so which of these should have the right for New York: New York in Lincolnshire, New York in North Yorkshire, New York in Tyne and Wear, New York in Kentucky, New York in Texas or New York in New York?
and if you dolts insist - why shouldn't amazon belong to a nation of all-female warriors from greek mythology? (or a group of people representing such an idea)
Gravy, why should any of those have a right to that name at all on the net? Why would any of them wish to use it and not something more descriptive? New York(USA) uses New York City(NYC), and I think that makes it quite clear for foreigners like me what it actually is.
Then again, I refuse to call it anything but New Amsterdam, bloody peasant rebels!
So exactly which of these 6 countries Peru, Bolivia, Venezuela, Colombia, Ecuador and Brazil is claiming the right to own the .Amazon TLD? What do the others think about it? I suspect that if successful, the owner of .Amazon might be looking to sell the Domain to a certain online Retailer. $$$$$$$
The whole point to the additional "custom" TLD's is to force companies to buy every permutation of brand name and negative name they can think of to protect their own brand.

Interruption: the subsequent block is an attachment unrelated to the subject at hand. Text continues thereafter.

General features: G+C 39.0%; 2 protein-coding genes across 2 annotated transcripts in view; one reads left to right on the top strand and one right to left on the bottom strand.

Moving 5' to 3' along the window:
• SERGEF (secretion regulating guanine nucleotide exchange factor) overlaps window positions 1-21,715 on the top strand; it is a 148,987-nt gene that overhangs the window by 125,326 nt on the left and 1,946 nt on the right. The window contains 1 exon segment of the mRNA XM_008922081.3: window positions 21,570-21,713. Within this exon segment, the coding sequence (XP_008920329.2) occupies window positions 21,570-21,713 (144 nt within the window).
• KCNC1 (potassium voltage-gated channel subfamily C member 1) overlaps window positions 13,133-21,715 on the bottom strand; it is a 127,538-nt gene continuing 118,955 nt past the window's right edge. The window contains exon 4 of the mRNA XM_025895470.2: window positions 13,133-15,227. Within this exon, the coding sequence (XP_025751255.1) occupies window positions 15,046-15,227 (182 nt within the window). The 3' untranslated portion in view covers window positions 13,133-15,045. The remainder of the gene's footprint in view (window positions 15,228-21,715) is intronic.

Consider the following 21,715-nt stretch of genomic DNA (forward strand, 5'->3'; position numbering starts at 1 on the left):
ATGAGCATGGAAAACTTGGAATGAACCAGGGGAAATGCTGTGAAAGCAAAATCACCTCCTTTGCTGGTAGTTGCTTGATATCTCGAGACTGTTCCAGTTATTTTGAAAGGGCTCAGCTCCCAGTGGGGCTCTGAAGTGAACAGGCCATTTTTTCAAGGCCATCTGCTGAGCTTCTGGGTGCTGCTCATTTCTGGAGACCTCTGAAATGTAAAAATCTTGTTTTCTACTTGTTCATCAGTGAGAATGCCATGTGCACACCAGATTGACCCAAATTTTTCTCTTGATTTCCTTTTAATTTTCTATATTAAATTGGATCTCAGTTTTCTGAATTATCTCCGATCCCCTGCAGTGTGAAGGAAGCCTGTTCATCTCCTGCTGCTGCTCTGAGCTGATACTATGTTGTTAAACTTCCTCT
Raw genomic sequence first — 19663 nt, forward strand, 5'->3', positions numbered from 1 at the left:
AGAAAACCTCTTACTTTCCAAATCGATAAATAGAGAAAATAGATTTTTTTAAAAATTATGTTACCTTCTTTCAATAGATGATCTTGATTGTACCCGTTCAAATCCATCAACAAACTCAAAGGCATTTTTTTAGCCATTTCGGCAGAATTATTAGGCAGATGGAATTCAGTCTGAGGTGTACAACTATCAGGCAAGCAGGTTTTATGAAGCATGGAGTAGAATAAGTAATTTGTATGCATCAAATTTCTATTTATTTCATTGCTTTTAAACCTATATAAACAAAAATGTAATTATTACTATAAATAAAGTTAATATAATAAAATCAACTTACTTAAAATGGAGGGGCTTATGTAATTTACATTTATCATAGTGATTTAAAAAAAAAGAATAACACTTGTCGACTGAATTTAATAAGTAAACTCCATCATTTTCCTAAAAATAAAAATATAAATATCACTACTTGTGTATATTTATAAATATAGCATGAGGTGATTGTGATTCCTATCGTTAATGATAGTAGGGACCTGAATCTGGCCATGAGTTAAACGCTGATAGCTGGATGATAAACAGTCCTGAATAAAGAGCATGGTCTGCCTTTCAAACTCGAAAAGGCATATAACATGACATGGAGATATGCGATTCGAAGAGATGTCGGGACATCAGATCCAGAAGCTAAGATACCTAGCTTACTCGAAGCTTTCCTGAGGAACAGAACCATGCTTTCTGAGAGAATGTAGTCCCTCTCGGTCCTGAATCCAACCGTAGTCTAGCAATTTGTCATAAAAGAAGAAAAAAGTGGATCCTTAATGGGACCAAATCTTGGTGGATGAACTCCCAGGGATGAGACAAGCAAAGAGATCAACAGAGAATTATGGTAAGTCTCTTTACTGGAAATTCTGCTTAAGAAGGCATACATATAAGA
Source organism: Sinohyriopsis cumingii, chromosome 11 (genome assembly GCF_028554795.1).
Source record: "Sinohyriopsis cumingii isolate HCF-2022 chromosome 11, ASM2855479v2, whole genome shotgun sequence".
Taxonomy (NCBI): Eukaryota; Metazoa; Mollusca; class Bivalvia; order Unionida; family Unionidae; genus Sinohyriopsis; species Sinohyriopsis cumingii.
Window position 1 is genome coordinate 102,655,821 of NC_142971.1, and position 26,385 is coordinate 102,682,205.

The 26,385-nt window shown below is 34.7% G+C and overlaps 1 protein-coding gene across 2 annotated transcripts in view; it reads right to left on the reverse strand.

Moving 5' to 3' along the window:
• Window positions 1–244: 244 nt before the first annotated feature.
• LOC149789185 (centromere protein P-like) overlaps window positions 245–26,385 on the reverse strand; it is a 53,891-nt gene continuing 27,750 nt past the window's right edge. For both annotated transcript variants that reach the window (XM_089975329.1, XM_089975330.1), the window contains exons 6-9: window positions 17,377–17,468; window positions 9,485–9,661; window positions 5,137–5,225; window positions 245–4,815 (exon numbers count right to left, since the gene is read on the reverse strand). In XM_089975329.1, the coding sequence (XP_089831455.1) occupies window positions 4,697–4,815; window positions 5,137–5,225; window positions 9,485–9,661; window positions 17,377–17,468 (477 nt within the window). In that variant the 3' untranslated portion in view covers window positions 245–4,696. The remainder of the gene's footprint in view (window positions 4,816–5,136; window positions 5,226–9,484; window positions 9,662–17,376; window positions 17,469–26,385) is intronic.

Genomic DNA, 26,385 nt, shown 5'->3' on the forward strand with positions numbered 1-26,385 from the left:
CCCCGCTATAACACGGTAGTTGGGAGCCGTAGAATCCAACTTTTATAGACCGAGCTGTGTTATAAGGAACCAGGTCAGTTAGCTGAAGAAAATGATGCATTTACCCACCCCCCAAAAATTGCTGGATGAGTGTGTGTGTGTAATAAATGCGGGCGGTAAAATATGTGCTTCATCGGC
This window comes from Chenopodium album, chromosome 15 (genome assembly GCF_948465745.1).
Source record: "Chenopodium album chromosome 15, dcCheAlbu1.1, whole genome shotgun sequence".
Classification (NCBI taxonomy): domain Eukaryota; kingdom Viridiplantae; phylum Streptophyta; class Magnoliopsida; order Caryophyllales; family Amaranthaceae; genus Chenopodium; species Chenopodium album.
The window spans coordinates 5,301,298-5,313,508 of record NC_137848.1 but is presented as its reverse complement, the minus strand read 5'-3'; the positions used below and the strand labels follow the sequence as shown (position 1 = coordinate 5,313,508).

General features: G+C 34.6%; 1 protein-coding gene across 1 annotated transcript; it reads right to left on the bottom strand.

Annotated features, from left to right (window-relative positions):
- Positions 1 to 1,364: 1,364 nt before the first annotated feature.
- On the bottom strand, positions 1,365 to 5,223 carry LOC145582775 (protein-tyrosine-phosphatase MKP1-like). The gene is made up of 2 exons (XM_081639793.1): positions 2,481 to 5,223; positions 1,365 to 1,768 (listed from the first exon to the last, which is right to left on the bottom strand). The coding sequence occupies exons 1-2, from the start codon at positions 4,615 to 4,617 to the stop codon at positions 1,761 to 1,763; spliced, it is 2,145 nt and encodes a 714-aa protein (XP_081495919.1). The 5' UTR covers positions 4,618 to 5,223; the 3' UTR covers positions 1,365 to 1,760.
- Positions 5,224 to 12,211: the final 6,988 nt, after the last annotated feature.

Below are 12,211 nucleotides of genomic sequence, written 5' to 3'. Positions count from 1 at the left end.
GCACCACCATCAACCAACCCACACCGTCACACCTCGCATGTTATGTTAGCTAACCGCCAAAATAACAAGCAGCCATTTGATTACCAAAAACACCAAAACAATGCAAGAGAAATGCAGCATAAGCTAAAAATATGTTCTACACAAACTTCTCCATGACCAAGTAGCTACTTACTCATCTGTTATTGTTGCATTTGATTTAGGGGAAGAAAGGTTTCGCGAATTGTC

Luckily people are stupid and will only ever use/understand .com so mostly these will never see the light of day nor a search engine near you
I guess there may be some ingnoramuses out there that think the best place to find information is by guessing domain names. (Good luck to them, they need all they can get.) The rest of us type the key words into Google etc. and in instants find (for example) http://heylady.net/2010/08/06/why-i-hate-amazon-and-will-never-ever-ever-buy-from-them-again/
Except for one thing, the internet could easily dispense with names and go back to numeric addresses. That one thing is the extra level of indirection, the advantages of which I don't need to explain to technical readers. Heck, if domain names were just a dressed-up integer incremented by seven for each new one, domain-mistype-squatting would become impossible as a pleasant side-effect. Tinyurl.com proves (by existing) that many people actually prefer to use short if meaningless names.
"Tinyurl.com proves (by existing) that many people actually prefer to use short if meaningless names."
NO! - On both counts!
Tobacco companies prove (by existing) that many people prefer to smoke and not be a namby pamby girl and waft away a smoke cloud!
"The word Amazon means more than cheap online deals to the people of South America"